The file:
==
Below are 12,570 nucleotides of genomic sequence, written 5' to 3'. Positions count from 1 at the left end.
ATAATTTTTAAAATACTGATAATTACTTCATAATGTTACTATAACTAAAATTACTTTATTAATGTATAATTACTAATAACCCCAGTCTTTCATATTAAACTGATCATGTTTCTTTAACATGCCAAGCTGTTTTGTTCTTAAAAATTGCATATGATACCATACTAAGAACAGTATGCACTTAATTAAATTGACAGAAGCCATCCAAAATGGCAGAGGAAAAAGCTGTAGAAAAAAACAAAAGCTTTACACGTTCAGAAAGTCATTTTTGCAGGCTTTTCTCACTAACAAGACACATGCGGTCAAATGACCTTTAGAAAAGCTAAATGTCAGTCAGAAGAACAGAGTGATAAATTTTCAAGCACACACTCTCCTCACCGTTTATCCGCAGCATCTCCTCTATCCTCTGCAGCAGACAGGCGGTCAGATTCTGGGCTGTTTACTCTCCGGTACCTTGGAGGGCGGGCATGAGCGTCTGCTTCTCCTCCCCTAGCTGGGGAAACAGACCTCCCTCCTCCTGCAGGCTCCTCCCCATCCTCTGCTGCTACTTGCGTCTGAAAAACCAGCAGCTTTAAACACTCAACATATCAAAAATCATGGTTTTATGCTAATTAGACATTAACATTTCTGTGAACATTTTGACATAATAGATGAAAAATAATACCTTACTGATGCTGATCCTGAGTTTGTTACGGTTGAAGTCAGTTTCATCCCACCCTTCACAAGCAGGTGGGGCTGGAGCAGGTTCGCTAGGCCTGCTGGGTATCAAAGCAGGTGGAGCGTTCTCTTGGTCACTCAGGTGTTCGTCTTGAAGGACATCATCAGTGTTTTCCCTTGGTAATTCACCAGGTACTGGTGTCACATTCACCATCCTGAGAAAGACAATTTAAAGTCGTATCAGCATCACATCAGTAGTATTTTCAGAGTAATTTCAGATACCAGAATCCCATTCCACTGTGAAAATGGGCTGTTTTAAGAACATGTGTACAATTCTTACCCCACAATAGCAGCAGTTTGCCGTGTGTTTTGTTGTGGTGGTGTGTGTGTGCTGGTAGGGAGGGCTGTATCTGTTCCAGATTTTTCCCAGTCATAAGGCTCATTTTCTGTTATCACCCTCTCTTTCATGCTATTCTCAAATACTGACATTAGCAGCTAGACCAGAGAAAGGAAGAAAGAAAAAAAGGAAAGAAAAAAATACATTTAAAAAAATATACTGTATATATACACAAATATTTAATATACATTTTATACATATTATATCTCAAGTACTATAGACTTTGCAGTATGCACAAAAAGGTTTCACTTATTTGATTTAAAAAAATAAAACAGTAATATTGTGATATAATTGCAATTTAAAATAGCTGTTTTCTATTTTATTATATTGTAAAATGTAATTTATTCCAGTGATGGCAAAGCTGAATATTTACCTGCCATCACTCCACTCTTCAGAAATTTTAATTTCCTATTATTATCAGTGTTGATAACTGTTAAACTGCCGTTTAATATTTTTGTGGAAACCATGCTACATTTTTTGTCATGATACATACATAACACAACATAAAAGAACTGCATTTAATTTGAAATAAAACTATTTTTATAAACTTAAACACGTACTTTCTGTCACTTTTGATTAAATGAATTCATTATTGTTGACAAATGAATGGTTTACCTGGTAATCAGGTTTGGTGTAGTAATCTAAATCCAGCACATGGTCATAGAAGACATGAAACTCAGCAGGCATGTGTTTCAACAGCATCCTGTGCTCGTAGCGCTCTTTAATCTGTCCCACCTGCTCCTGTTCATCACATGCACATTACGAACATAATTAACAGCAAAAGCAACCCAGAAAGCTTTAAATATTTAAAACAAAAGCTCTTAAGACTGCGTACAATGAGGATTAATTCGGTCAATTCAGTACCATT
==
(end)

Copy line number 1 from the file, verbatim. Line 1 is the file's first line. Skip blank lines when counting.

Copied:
Below are 12,570 nucleotides of genomic sequence, written 5' to 3'. Positions count from 1 at the left end.